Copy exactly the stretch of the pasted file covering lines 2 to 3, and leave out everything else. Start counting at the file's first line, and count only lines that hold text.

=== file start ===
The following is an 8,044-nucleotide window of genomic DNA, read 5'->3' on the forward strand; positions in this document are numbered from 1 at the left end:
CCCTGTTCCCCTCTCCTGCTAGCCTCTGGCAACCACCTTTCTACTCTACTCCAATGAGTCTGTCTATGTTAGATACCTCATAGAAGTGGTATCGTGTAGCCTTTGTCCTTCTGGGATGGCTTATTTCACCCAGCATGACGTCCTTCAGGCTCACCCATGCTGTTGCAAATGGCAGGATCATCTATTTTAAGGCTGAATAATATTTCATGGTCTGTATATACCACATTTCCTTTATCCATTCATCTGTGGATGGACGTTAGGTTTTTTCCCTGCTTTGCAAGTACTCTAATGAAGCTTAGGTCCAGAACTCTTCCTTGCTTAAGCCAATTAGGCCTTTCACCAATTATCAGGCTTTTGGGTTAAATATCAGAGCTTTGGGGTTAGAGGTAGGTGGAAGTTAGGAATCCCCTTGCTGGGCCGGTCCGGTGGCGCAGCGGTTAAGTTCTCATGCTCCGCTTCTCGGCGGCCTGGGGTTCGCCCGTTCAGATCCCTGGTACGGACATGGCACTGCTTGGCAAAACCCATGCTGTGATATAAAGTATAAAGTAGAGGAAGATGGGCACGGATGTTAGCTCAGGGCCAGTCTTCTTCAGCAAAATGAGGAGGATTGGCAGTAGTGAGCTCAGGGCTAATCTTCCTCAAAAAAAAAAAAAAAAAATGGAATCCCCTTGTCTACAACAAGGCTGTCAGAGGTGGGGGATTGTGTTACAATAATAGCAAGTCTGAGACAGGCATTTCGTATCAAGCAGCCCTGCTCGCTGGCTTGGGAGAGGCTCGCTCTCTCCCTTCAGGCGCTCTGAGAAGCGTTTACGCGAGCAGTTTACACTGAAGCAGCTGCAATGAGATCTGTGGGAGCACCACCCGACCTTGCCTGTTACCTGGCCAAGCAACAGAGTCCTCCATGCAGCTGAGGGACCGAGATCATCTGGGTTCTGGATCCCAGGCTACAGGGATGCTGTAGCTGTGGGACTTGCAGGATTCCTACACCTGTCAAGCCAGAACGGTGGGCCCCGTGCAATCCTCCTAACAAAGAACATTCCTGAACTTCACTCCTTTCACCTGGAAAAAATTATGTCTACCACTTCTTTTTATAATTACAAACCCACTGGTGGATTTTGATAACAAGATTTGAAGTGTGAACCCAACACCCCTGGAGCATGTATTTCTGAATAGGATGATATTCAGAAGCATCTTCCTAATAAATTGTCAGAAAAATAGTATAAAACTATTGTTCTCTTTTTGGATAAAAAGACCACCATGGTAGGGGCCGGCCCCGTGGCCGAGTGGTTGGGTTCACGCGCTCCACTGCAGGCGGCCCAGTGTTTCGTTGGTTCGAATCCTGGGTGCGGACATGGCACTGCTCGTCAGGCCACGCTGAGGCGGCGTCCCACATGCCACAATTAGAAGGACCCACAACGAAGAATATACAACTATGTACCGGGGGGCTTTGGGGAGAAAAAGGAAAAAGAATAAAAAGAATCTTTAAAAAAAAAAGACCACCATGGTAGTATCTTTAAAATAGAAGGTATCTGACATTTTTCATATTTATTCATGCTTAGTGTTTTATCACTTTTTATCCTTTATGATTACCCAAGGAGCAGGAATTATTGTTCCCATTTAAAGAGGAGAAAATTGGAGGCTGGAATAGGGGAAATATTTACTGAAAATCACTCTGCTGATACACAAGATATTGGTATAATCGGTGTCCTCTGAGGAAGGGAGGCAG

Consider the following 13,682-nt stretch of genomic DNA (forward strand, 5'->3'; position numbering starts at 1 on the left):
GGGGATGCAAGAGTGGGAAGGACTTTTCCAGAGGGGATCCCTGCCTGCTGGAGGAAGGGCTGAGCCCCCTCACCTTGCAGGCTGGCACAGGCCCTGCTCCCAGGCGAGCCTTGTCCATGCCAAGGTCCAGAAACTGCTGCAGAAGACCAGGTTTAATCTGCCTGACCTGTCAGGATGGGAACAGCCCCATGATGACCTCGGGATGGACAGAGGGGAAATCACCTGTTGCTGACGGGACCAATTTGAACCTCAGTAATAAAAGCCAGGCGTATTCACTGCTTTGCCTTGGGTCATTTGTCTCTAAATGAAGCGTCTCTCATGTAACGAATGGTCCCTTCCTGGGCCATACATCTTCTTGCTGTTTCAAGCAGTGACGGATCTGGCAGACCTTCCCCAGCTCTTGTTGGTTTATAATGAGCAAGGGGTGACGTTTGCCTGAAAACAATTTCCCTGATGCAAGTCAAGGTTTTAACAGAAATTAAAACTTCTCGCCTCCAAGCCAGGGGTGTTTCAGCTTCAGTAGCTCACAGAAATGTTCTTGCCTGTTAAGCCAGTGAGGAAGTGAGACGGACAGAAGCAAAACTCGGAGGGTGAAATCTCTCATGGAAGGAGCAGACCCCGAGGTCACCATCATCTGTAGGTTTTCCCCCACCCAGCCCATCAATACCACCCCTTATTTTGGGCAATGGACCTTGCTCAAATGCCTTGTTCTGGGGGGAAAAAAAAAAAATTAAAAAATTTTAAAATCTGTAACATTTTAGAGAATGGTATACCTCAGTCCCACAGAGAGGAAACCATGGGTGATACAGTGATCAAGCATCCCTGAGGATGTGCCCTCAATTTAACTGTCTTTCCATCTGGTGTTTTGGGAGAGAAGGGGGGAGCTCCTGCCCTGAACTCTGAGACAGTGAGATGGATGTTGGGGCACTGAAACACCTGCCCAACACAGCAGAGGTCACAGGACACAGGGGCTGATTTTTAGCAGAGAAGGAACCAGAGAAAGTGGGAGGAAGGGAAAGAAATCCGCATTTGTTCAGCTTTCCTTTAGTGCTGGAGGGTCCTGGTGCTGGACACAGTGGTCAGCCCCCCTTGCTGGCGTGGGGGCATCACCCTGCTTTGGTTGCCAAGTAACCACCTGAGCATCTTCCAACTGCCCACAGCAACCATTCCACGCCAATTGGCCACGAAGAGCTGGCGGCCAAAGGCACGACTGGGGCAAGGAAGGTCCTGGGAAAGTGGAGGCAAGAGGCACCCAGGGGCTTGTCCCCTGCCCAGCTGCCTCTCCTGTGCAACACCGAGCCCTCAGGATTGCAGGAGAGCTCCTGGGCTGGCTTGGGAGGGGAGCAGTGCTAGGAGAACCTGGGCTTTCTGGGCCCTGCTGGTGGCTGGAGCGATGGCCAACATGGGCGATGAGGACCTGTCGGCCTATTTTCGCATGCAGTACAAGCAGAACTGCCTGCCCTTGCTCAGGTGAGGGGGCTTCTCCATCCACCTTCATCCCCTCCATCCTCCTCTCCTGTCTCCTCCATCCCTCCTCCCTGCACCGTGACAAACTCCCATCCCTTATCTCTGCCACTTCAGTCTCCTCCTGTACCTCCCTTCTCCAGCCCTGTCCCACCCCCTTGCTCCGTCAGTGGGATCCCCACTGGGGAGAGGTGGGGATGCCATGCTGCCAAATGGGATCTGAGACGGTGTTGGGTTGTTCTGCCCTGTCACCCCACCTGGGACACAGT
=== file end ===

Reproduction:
CCCTGTTCCCCTCTCCTGCTAGCCTCTGGCAACCACCTTTCTACTCTACTCCAATGAGTCTGTCTATGTTAGATACCTCATAGAAGTGGTATCGTGTAGCCTTTGTCCTTCTGGGATGGCTTATTTCACCCAGCATGACGTCCTTCAGGCTCACCCATGCTGTTGCAAATGGCAGGATCATCTATTTTAAGGCTGAATAATATTTCATGGTCTGTATATACCACATTTCCTTTATCCATTCATCTGTGGATGGACGTTAGGTTTTTTCCCTGCTTTGCAAGTACTCTAATGAAGCTTAGGTCCAGAACTCTTCCTTGCTTAAGCCAATTAGGCCTTTCACCAATTATCAGGCTTTTGGGTTAAATATCAGAGCTTTGGGGTTAGAGGTAGGTGGAAGTTAGGAATCCCCTTGCTGGGCCGGTCCGGTGGCGCAGCGGTTAAGTTCTCATGCTCCGCTTCTCGGCGGCCTGGGGTTCGCCCGTTCAGATCCCTGGTACGGACATGGCACTGCTTGGCAAAACCCATGCTGTGATATAAAGTATAAAGTAGAGGAAGATGGGCACGGATGTTAGCTCAGGGCCAGTCTTCTTCAGCAAAATGAGGAGGATTGGCAGTAGTGAGCTCAGGGCTAATCTTCCTCAAAAAAAAAAAAAAAAAATGGAATCCCCTTGTCTACAACAAGGCTGTCAGAGGTGGGGGATTGTGTTACAATAATAGCAAGTCTGAGACAGGCATTTCGTATCAAGCAGCCCTGCTCGCTGGCTTGGGAGAGGCTCGCTCTCTCCCTTCAGGCGCTCTGAGAAGCGTTTACGCGAGCAGTTTACACTGAAGCAGCTGCAATGAGATCTGTGGGAGCACCACCCGACCTTGCCTGTTACCTGGCCAAGCAACAGAGTCCTCCATGCAGCTGAGGGACCGAGATCATCTGGGTTCTGGATCCCAGGCTACAGGGATGCTGTAGCTGTGGGACTTGCAGGATTCCTACACCTGTCAAGCCAGAACGGTGGGCCCCGTGCAATCCTCCTAACAAAGAACATTCCTGAACTTCACTCCTTTCACCTGGAAAAAATTATGTCTACCACTTCTTTTTATAATTACAAACCCACTGGTGGATTTTGATAACAAGATTTGAAGTGTGAACCCAACACCCCTGGAGCATGTATTTCTGAATAGGATGATATTCAGAAGCATCTTCCTAATAAATTGTCAGAAAAATAGTATAAAACTATTGTTCTCTTTTTGGATAAAAAGACCACCATGGTAGGGGCCGGCCCCGTGGCCGAGTGGTTGGGTTCACGCGCTCCACTGCAGGCGGCCCAGTGTTTCGTTGGTTCGAATCCTGGGTGCGGACATGGCACTGCTCGTCAGGCCACGCTGAGGCGGCGTCCCACATGCCACAATTAGAAGGACCCACAACGAAGAATATACAACTATGTACCGGGGGGCTTTGGGGAGAAAAAGGAAAAAGAATAAAAAGAATCTTTAAAAAAAAAAGACCACCATGGTAGTATCTTTAAAATAGAAGGTATCTGACATTTTTCATATTTATTCATGCTTAGTGTTTTATCACTTTTTATCCTTTATGATTACCCAAGGAGCAGGAATTATTGTTCCCATTTAAAGAGGAGAAAATTGGAGGCTGGAATAGGGGAAATATTTACTGAAAATCACTCTGCTGATACACAAGATATTGGTATAATCGGTGTCCTCTGAGGAAGGGAGGCAG

Consider the following 13,682-nt stretch of genomic DNA (forward strand, 5'->3'; position numbering starts at 1 on the left):